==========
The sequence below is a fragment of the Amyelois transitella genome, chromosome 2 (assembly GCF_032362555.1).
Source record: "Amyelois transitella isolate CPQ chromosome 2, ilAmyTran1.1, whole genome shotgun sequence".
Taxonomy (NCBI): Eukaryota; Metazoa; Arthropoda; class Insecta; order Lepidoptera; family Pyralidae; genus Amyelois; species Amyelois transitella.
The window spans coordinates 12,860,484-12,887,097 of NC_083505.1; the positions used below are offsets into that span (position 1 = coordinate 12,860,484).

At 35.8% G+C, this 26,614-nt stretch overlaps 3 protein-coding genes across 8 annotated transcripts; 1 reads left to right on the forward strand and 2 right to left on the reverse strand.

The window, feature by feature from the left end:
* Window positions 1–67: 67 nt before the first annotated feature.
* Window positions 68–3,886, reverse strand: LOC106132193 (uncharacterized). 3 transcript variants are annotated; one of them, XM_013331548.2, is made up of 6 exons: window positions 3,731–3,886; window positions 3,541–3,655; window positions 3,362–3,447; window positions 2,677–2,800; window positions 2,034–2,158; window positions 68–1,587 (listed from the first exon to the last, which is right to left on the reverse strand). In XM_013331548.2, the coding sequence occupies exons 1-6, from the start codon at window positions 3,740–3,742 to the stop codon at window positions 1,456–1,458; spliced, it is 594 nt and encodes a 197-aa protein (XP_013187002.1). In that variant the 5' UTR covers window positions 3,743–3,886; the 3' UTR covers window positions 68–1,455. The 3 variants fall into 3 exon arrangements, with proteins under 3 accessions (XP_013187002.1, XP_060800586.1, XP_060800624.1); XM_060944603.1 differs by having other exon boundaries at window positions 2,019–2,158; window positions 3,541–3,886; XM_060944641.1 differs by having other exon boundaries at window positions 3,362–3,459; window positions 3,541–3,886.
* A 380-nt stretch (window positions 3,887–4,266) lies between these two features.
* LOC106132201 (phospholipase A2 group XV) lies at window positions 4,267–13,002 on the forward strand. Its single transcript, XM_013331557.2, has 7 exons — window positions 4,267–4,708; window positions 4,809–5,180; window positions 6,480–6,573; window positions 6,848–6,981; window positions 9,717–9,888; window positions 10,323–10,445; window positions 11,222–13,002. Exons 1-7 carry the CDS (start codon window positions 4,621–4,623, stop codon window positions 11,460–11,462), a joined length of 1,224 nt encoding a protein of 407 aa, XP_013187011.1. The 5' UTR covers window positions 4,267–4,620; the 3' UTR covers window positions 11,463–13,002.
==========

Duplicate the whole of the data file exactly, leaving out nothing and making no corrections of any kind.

The sequence below is a fragment of the Amyelois transitella genome, chromosome 2 (assembly GCF_032362555.1).
Source record: "Amyelois transitella isolate CPQ chromosome 2, ilAmyTran1.1, whole genome shotgun sequence".
Taxonomy (NCBI): Eukaryota; Metazoa; Arthropoda; class Insecta; order Lepidoptera; family Pyralidae; genus Amyelois; species Amyelois transitella.
The window spans coordinates 12,860,484-12,887,097 of NC_083505.1; the positions used below are offsets into that span (position 1 = coordinate 12,860,484).

At 35.8% G+C, this 26,614-nt stretch overlaps 3 protein-coding genes across 8 annotated transcripts; 1 reads left to right on the forward strand and 2 right to left on the reverse strand.

The window, feature by feature from the left end:
* Window positions 1–67: 67 nt before the first annotated feature.
* Window positions 68–3,886, reverse strand: LOC106132193 (uncharacterized). 3 transcript variants are annotated; one of them, XM_013331548.2, is made up of 6 exons: window positions 3,731–3,886; window positions 3,541–3,655; window positions 3,362–3,447; window positions 2,677–2,800; window positions 2,034–2,158; window positions 68–1,587 (listed from the first exon to the last, which is right to left on the reverse strand). In XM_013331548.2, the coding sequence occupies exons 1-6, from the start codon at window positions 3,740–3,742 to the stop codon at window positions 1,456–1,458; spliced, it is 594 nt and encodes a 197-aa protein (XP_013187002.1). In that variant the 5' UTR covers window positions 3,743–3,886; the 3' UTR covers window positions 68–1,455. The 3 variants fall into 3 exon arrangements, with proteins under 3 accessions (XP_013187002.1, XP_060800586.1, XP_060800624.1); XM_060944603.1 differs by having other exon boundaries at window positions 2,019–2,158; window positions 3,541–3,886; XM_060944641.1 differs by having other exon boundaries at window positions 3,362–3,459; window positions 3,541–3,886.
* A 380-nt stretch (window positions 3,887–4,266) lies between these two features.
* LOC106132201 (phospholipase A2 group XV) lies at window positions 4,267–13,002 on the forward strand. Its single transcript, XM_013331557.2, has 7 exons — window positions 4,267–4,708; window positions 4,809–5,180; window positions 6,480–6,573; window positions 6,848–6,981; window positions 9,717–9,888; window positions 10,323–10,445; window positions 11,222–13,002. Exons 1-7 carry the CDS (start codon window positions 4,621–4,623, stop codon window positions 11,460–11,462), a joined length of 1,224 nt encoding a protein of 407 aa, XP_013187011.1. The 5' UTR covers window positions 4,267–4,620; the 3' UTR covers window positions 11,463–13,002.